## Individual Points

Points are assumed to take the form `(x, y)`

, but we allow for customisation in how we represent these points. The following methods are used, where we first list the methods that must be defined and then methods that extend these former methods.

### Necessary Methods

`DelaunayTriangulation.getx`

— Function`getx(p::P) where {P}`

Given a point `p`

, returns the `x`

-coordinate. The only methods currently defined are

```
getx(p::NTuple{N,T}) where {N,T}
getx(p::AbstractVector)
```

You can extend this function as you need.

`DelaunayTriangulation.gety`

— Function`gety(p::P) where {P}`

Given a point `p`

, returns the `y`

-coordinate. The only methods currently defined are

```
gety(p::NTuple{N,T}) where {N,T}
gety(p::AbstractVector)
```

You can extend this function as you need.

### Generic Methods

`DelaunayTriangulation.getxy`

— Function`getxy(p)`

Given a point `p`

, returns `(getx(p), gety(p))`

.

## Collection of Points

A collection of points simply store many points. It does not need to be mutable (unless you want to add points into the triangulation not already in `tri.points`

, or if you want mesh refinement). The following methods are used, where we first list the methods that must be defined and then methods that extend these former methods.

### Necessary Methods

`DelaunayTriangulation.getpoint`

— Function`getpoint(pts::P, i)`

Given a collection of points `pts`

, returns a `Tuple`

of the `x`

and `y`

coordinates of the `i`

th point in the collection. The methods currently defined are

```
getpoint(pts::AbstractVecOrTuple, i)
getpoint(pts::AbstractMatrix, i)
```

You can extend this function as you need.

It is assumed that whenever `i`

is not an integer, `i`

is meant to be a point, so `(getx(i), gety(i))`

would be returned in that case. This makes it easier to use some predicates without having to know the index of the point, simply passing the point directly.

`DelaunayTriangulation.each_point_index`

— Function`each_point_index(pts::P) where {P}`

Given a collection of points `pts`

, returns an iterator over the indices of the collection. The methods currently defined are

```
each_point_index(pts::AbstractVecOrTuple)
each_point_index(pts::AbstractMatrix)
```

with the first returning `eachindex(pts)`

and the second returning `axes(pts, 2)`

. You can extend this function as you need.

`DelaunayTriangulation.each_point`

— Function`each_point(pts::P) where {p}`

For a given collection of points `p`

, returns an iterator that goes over each point in the collection. The methods currently defined are

```
each_point(pts::AbstractVecOrTuple)
each_point(pts::AbstractMatrix)
```

with the first method simply returning `pts`

, and the second returning `eachcol(pts)`

. You can extend this function as you need.

`DelaunayTriangulation.num_points`

— Function`num_points(pts)`

Returns the number of points in `pts`

. The methods currently defined are

```
num_points(pts::AbstractVecOrTuple)
num_points(pts::AbstractMatrix)
```

with the first returning `length(pts)`

and the second returning `size(pts, 2)`

. You can extend this function as you need.

`DelaunayTriangulation.number_type`

— Function`number_type(vor::VoronoiTessellation)`

Returns the type of the numbers used in the Voronoi tessellation `vor`

.

`number_type(x)`

Given a container `x`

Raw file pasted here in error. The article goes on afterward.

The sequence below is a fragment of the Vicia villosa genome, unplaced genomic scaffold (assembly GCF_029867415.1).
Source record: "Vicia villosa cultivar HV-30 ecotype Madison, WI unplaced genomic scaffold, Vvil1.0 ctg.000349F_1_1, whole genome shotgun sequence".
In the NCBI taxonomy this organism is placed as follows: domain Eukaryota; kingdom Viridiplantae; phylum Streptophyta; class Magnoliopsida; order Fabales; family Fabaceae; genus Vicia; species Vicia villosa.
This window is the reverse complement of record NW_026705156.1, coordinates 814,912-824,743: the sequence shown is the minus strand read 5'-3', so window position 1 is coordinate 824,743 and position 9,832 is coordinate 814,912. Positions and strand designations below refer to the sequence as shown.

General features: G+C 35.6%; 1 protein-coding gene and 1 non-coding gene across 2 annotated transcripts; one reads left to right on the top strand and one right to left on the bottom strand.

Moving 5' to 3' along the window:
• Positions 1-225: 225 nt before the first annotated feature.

, returns the number type used for storing coordinates.

`DelaunayTriangulation.push_point!`

— Function`push_point!(pts, x, y)`

Pushes the point `(x, y)`

into `pts`

. The only methods currently defined are

```
push_point!(pts::AbstractVector{T}, x, y) where {F,T<:NTuple{2,F}} = push!(pts, (F(x), F(y)))
push_point!(pts::AbstractVector{T}, x, y) where {F<:Number,T<:AbstractVector{F}} = push!(pts, F[x, y])
```

You can extend this function as needed. We also provide the method

`push_point!(pts, p) = push_point!(pts, getx(p), gety(p))`

which you can extend if you have a point type `p`

that has `getx`

and `gety`

.

`DelaunayTriangulation.pop_point!`

— Function`pop_point!(pts)`

Pops the last point from `pts`

. The only method currently defined is

`pop_point!(pts::AbstractVector) = pop!(pts)`

You can extend this function as needed.

`DelaunayTriangulation.set_point!`

— Function`set_point!(points, i, x, y)`

Sets the point at index `i`

in `points`

to `(x, y)`

. The only methods currently defined are

```
set_point!(points::AbstractVector{T}, i, x, y) = (points[i] = (x, y))
set_point!(points::AbstractMatrix{T}, i, x, y) where {T} = (points[1, i] = x; points[2, i] = y)
```

You can extend this function as needed. We also define

`set_point!(points, i, p) = set_point!(points, i, getx(p), gety(p))`

### Generic Methods

`DelaunayTriangulation.get_point`

— Function`get_point(pts::P, i...)`

Given a collection of points `pts`

, returns the points corresponding to the indices in `i...`

. This simply calls `getpoint`

- you do not need to extend this method.

`DelaunayTriangulation.points_are_unique`

— Function`points_are_unique(pts)`

Returns `true`

if `pts`

has no duplicate points, and `false`

otherwise.

`DelaunayTriangulation.lexicographic_order`

— Function`lexicographic_order(pts)`

Returns a set of indices `idx`

that gives the lexicographic ordering of the set of points `pts`

, i.e. sorting by `x`

and then sorting points with duplicate `x`

-coordinates by `y`

. The implementation is simply

`lexicographic_order(pts) = (sortperm ∘ collect ∘ each_point)(pts)`

which you might want to specialise for an easier representation of your points `pts`

.

`DelaunayTriangulation.mean_points`

— Function`mean_points(points, vertices = each_point_index(points))`

Returns the mean of the points in `points`

indexed by `vertices`

, given as a `Tuple`

of the form `(mean_x, mean_y)`

.